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SCOTUS Nerd Convention

October 24th, 2019 by dk

It happens at 1 First St. NE in Washington, DC, every first Monday in October. Or, rather, it happens outside that address, on the sidewalk. The start time is less formal, but it’s always Dark:30. Local conditions affect the actual start time.

Most years, arriving at 4:30 is early enough to be near the front of the line. This year was different, though nobody could explain exactly why. One friend flew in from Texas, coming straight to the sidewalk without stopping at his hotel. He arrived at 2:00 AM and warned us by text that a crowd had already gathered.

Another friend arrived at 3:45 AM, to find more than two dozen ahead of him. I showed up near the usual time, which wouldn’t have been early enough to gain entry at all, except for the kindness of strangers. We were all in line for the opening session of the Supreme Court, but only a few of us do this every year.

It’s a small nerd convention that meets outside before dawn every year, across the street from the U.S. Capitol building and three blocks from a Starbucks that’s open all night. Most come only once, because they happen to know somebody involved in the case being heard that day, or because their law school professor dared them to try it.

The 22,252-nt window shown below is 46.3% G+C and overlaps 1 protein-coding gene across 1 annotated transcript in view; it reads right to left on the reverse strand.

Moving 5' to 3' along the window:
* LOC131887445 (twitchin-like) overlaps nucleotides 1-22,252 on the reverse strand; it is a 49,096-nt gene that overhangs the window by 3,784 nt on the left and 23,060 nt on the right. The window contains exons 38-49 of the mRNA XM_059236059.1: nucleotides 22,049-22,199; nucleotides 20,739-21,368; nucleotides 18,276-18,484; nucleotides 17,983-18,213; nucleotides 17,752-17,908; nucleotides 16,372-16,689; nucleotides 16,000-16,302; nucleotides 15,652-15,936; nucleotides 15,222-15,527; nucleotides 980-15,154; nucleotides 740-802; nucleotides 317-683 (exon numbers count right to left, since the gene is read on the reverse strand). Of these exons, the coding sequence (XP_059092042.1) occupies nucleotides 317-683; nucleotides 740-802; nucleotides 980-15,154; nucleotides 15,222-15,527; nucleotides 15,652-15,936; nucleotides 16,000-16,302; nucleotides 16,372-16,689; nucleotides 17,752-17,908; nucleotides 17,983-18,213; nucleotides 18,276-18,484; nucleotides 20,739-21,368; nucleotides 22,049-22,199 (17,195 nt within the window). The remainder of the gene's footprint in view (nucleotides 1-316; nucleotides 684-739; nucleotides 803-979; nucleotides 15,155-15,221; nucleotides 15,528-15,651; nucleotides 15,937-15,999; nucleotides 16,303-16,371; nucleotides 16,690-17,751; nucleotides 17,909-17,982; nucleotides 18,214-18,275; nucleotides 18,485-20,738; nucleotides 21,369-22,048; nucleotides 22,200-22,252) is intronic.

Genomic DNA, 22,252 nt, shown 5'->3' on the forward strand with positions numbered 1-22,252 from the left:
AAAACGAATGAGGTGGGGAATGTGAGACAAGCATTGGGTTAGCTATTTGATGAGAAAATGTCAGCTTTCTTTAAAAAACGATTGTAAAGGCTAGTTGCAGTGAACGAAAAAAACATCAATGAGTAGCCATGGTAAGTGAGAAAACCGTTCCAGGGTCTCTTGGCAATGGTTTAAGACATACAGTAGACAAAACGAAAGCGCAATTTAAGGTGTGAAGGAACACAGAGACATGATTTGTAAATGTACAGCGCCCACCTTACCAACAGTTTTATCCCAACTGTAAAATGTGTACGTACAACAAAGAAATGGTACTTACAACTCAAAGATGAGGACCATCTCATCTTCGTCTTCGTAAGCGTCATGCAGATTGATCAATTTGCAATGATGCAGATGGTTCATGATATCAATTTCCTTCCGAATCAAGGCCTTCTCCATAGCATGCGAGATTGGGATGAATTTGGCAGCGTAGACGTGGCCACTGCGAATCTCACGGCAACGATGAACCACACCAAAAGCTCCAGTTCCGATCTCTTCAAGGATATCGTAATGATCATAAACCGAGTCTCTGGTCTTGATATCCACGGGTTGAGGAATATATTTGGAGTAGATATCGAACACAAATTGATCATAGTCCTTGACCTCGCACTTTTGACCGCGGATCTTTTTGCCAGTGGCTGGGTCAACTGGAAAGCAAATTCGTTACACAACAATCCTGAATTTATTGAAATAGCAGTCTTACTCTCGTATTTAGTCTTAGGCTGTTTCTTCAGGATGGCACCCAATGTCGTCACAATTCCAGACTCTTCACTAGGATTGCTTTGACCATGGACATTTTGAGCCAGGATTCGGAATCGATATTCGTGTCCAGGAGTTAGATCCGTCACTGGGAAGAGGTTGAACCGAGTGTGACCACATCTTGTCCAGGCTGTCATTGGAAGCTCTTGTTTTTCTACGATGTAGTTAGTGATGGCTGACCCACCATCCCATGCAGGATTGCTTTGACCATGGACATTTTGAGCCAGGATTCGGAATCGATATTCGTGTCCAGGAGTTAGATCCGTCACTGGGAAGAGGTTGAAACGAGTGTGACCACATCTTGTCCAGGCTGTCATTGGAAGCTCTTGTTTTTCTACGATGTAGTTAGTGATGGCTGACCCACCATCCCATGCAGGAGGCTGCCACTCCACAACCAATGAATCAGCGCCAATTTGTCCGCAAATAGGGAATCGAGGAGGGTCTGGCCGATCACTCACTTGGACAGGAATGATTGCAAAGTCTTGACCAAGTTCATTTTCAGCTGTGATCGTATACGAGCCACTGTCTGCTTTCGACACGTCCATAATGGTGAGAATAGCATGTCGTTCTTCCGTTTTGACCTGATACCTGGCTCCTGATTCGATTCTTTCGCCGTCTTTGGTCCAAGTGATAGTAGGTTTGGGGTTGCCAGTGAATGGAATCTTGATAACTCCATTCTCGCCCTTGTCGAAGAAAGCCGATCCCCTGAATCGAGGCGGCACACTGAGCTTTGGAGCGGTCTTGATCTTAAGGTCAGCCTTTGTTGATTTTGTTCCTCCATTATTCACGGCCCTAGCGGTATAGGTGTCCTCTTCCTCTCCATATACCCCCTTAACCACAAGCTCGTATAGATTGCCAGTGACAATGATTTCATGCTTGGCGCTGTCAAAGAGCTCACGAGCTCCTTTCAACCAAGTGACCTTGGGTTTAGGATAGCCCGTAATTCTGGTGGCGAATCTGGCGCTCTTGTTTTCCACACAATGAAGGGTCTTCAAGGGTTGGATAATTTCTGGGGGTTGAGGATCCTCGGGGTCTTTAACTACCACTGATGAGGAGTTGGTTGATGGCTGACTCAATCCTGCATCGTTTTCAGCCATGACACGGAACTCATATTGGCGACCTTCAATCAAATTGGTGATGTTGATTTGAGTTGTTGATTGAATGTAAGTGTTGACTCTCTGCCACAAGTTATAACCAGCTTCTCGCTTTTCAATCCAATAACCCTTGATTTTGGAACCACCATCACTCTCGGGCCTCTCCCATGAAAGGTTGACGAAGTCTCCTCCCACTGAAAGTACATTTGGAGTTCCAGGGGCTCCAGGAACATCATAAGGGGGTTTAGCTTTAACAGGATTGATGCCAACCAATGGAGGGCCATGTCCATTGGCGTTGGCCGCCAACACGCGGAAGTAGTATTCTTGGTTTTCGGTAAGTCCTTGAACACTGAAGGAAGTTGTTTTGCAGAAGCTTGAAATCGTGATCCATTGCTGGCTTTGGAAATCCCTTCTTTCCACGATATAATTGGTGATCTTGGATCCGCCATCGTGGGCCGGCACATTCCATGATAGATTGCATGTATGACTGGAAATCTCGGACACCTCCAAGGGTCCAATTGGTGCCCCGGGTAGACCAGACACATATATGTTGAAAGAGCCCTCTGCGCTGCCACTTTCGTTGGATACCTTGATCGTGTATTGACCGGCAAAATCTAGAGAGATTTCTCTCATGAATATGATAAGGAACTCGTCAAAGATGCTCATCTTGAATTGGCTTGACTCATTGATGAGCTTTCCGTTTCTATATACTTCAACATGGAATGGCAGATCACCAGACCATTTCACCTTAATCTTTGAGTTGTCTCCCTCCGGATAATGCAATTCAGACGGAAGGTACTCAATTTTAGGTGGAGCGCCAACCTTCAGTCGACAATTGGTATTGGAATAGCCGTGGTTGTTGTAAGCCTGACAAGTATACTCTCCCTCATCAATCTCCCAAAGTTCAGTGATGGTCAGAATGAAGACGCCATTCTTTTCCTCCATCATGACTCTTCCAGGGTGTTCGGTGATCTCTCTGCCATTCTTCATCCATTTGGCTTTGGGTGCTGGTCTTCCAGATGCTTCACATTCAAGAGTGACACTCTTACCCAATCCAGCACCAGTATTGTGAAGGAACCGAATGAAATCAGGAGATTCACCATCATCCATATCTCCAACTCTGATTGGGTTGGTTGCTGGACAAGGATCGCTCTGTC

It’s not just anyone who will give up half a night’s sleep to watch judges and lawyers joust with each other for exactly 60 minutes, and that’s what makes it fun. The small-talk conversation you have in the line with strangers always develops into an interesting discussion. Those who pay less attention are home in bed, along with anyone sensible enough to know their presence will make no difference.

Some stand in line to receive their new iPhone. Others mark their calendar for opening day of their favorite baseball team. Being a fan of the Supreme Court is no different. We show up, understanding that the day’s outcome will be determined by nine chosen players — except for us, food and cheering are forbidden.

When you come every year, you notice what’s different and what’s the same. Chief Justice John Roberts decided to try something new this year. He promised the lead attorneys they would have two minutes to make their case, before the justices would begin peppering them with questions. It was awkward for everyone, but it made it a better show for those who hadn’t studied up.

The sidewalk experience was mostly the same. The crowd gets restive around 5:00 and festive around 6:00. (The sun rises slowly when you’re waiting for it.) Snacks get passed around by those who came over-prepared. Anyone with a badge or a uniform produces hopeful murmurs that our wait may be ending.

Then, every year around 7:30, they line us up and count us off — exactly like junior high school gym class. Then everyone scatters — breakfast, bathroom, selfies. Then there’s one more line to enter the courtroom, seated for a 10:00 start. For just a few of us, it marks the passing of another year.


Don Kahle ( writes a column each Friday for The Register-Guard and blogs at

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